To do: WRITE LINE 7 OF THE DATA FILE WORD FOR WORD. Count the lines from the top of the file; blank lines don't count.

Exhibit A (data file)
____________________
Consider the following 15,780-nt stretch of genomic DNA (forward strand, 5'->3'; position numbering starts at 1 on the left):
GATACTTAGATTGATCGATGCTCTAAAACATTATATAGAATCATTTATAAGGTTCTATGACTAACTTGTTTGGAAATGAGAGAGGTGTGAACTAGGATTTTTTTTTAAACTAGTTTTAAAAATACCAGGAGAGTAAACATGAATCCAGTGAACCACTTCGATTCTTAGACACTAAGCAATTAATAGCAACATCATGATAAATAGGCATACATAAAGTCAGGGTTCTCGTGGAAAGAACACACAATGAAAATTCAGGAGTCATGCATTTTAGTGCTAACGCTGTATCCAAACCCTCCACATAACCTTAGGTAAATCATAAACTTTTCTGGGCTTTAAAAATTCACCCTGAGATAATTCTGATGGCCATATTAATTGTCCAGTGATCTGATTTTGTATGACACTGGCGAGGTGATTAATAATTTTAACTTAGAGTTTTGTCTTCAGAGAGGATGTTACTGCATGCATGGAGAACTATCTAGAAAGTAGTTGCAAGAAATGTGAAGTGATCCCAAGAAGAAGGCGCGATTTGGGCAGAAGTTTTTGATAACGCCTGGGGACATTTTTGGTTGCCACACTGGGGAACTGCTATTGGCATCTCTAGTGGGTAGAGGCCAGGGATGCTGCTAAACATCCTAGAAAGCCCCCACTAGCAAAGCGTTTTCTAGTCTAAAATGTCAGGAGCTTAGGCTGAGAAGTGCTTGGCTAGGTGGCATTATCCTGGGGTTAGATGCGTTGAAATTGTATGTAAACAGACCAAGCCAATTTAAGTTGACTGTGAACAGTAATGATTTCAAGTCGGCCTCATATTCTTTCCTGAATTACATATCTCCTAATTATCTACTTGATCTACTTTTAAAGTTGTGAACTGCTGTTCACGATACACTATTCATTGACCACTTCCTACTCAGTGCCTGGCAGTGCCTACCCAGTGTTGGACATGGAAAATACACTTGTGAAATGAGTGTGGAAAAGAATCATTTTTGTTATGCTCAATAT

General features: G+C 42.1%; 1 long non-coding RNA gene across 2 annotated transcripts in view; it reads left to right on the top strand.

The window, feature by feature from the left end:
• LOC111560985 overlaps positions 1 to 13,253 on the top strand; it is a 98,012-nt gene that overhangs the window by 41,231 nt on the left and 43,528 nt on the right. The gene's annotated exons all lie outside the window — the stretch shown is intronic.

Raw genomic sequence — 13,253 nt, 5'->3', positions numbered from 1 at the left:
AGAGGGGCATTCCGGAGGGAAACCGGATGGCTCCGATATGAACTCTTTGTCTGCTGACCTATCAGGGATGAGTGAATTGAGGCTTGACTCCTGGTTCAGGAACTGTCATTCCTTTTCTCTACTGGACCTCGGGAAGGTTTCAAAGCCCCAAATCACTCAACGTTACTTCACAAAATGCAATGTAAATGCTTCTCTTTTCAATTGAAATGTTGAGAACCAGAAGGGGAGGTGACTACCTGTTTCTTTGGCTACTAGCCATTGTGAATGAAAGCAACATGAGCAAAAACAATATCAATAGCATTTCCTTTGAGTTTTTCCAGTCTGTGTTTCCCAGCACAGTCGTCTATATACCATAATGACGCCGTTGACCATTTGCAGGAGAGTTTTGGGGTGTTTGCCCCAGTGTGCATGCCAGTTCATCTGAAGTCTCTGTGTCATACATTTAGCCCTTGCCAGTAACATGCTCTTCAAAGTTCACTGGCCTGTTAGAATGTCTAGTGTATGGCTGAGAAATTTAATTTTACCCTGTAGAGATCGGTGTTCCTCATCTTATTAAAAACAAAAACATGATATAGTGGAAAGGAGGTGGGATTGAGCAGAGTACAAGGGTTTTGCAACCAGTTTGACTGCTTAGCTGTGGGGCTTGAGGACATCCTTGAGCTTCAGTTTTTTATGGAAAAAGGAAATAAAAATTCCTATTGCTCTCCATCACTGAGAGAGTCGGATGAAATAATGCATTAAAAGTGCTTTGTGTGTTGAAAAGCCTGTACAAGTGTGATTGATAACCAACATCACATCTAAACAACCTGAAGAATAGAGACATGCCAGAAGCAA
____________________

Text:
AGAGGGGCATTCCGGAGGGAAACCGGATGGCTCCGATATGAACTCTTTGTCTGCTGACCTATCAGGGATGAGTGAATTGAGGCTTGACTCCTGGTTCAGGAACTGTCATTCCTTTTCTCTACTGGACCTCGGGAAGGTTTCAAAGCCCCAAATCACTCAACGTTACTTCACAAAATGCAATGTAAATGCTTCTCTTTTCAATTGAAATGTTGAGAACCAGAAGGGGAGGTGACTACCTGTTTCTTTGGCTACTAGCCATTGTGAATGAAAGCAACATGAGCAAAAACAATATCAATAGCATTTCCTTTGAGTTTTTCCAGTCTGTGTTTCCCAGCACAGTCGTCTATATACCATAATGACGCCGTTGACCATTTGCAGGAGAGTTTTGGGGTGTTTGCCCCAGTGTGCATGCCAGTTCATCTGAAGTCTCTGTGTCATACATTTAGCCCTTGCCAGTAACATGCTCTTCAAAGTTCACTGGCCTGTTAGAATGTCTAGTGTATGGCTGAGAAATTTAATTTTACCCTGTAGAGATCGGTGTTCCTCATCTTATTAAAAACAAAAACATGATATAGTGGAAAGGAGGTGGGATTGAGCAGAGTACAAGGGTTTTGCAACCAGTTTGACTGCTTAGCTGTGGGGCTTGAGGACATCCTTGAGCTTCAGTTTTTTATGGAAAAAGGAAATAAAAATTCCTATTGCTCTCCATCACTGAGAGAGTCGGATGAAATAATGCATTAAAAGTGCTTTGTGTGTTGAAAAGCCTGTACAAGTGTGATTGATAACCAACATCACATCTAAACAACCTGAAGAATAGAGACATGCCAGAAGCAA